MAIDSTONE: Mailer plays a filmmaker — the heir to Buñuel, Antonioni, and Dreyer — who’s looking to run for president even as he casts a movie that may or may not be pornographic.
Maybe the trauma of another intractable war has sparked the movies’ recent interest in ’60s headliners: the Beatles in Across the Universe, Dylan in I’m Not There, Vietnam everywhere. This flashback wouldn’t be complete without a look back at the film œuvre of Norman Mailer. If nothing else, a Mailer retrospective provides a window, however distorted and monomaniacal, to a time when writers could be cultural icons as well-known as Paris Hilton is today, a time when movies were analyzed with a passion now reserved for fantasy football. In the ’60s, Norman Mailer was not only a writer, he was a cultural icon. And he aspired to make art movies.
Hence the value of the Harvard Film Archive’s weekend retrospective, “The Cinematic Life of Norman Mailer.” As engaging or entertaining cinema, these celluloid shaggy dogs have their limitations, but then so do the Andy Warhol home movies that were in part their inspiration. Instead, Mailer’s films illustrate the author’s overall theory of film, as described in the section “Film” in his 2003 essay collection, The Spooky Art. The title of the book refers to the art of writing, but it might apply more accurately to film — which, in Mailer’s opinion, is the opposite of writing. Although writing “gets you closer to your soul,” its detachment and the specifying nature of language constricts film’s spontaneity and vital ambiguity. At its best, film can almost re-create external reality itself. At the same time, its power is internal, incantatory, and magical; it is “the physiology of the psyche.” To achieve these ends, it must be improvised, loosely structured, and, it would seem, dominated by an ego like that of Norman Mailer. In short, the ideal auteur combines Warhol’s voyeurism and Kenneth Anger’s shamanism with double shots of bourbon and macho role playing.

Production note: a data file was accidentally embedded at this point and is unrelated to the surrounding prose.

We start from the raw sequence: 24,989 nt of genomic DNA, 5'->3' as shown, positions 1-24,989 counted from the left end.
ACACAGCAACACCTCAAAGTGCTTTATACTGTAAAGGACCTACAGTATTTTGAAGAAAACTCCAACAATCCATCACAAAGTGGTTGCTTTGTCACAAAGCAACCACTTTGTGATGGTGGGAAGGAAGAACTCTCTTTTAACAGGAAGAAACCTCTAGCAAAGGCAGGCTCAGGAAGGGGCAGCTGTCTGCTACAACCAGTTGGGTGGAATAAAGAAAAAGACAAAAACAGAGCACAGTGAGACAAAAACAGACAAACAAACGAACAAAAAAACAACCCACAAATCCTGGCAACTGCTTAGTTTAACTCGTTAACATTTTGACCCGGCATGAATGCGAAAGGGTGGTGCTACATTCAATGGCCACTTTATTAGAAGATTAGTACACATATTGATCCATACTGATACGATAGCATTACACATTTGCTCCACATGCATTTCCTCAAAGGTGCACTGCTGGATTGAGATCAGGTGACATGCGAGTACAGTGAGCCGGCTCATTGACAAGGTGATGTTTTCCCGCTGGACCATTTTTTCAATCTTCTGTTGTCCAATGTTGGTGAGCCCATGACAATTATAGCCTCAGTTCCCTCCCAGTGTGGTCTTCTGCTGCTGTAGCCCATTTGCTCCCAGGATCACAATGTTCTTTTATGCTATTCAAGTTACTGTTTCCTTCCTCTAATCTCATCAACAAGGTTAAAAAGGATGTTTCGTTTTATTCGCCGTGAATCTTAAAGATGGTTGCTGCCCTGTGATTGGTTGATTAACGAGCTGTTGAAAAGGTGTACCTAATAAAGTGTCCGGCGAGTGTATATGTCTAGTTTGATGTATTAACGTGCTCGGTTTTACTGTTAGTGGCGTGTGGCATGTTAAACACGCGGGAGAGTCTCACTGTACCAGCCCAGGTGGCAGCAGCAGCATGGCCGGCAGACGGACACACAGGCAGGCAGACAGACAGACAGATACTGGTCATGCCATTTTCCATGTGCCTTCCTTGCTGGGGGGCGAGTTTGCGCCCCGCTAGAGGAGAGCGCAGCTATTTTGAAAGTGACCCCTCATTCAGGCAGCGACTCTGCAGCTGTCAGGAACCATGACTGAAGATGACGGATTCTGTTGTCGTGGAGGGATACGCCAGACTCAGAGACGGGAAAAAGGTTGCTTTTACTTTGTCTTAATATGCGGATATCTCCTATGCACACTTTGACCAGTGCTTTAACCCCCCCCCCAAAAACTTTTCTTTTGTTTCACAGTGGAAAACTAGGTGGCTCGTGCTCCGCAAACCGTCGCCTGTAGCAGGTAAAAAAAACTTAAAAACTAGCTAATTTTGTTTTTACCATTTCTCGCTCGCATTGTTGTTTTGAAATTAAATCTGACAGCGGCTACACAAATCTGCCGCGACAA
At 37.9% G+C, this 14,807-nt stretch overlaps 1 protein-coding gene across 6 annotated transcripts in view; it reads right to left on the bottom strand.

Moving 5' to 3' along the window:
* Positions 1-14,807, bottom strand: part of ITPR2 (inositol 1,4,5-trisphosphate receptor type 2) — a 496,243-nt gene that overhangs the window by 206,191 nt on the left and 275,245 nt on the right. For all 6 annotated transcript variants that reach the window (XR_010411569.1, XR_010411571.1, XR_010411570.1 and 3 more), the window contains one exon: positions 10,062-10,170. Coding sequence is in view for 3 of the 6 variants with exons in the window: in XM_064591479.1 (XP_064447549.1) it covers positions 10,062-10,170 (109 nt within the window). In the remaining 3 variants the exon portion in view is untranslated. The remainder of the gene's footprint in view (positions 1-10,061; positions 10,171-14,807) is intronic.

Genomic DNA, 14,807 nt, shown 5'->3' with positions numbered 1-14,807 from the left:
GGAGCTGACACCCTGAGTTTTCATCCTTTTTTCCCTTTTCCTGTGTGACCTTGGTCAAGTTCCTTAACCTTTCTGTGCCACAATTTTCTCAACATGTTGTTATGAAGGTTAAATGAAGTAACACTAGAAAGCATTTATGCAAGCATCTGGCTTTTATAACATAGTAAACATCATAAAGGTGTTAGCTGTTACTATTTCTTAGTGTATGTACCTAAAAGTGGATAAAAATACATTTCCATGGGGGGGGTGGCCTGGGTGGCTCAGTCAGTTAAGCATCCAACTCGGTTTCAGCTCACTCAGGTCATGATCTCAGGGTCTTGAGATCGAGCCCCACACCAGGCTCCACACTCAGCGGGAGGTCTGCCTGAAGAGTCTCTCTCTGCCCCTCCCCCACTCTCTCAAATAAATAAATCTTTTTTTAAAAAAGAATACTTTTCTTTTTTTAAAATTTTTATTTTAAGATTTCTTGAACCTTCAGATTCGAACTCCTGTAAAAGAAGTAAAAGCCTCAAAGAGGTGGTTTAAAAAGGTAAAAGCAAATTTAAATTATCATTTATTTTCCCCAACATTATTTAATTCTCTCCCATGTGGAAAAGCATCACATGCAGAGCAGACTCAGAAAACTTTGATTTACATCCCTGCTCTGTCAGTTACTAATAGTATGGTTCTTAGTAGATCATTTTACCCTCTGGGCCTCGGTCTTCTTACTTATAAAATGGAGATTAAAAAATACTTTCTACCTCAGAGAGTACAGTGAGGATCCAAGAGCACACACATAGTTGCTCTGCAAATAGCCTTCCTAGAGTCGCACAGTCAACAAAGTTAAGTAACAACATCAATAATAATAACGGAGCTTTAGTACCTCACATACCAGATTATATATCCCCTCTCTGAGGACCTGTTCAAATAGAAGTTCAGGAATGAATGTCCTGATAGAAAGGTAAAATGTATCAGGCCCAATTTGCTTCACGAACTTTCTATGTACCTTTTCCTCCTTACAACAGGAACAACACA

Mailer’s first foray into this spooky art fulfilled those ideals, and it did not bode well. After performances of his stage version of The Deer Park in 1968, Mailer and a couple of cronies would drink at a bar and pretend they were mobsters. This is great stuff, they thought, let’s make a movie! So they hired D.A. Pennebaker for $1000, rented a room in a warehouse, filled it with booze and weapons, and let fly.
Or at least Mailer let fly. In WILD 90 (1968; September 23 at 7 pm), he kicks crates, barks at a dog, screams, bellows, sweats, and acts like the belligerent drunk at a party whom everyone tries to placate or avoid. Typecasting, perhaps. The dialogue, what little is audible (Mailer on the film’s sound: “Like it was filtered through a jockstrap”), is scatological, unfunny, and repetitive, like David Mamet on a bad night. Regardless, the film possesses that uncanny quality Mailer valued, the preservation of the past. Even in a home movie, he writes in The Spooky Art, “there is a sense of Time trying to express itself.” He adds that “the years have added magic to what was once moronic.”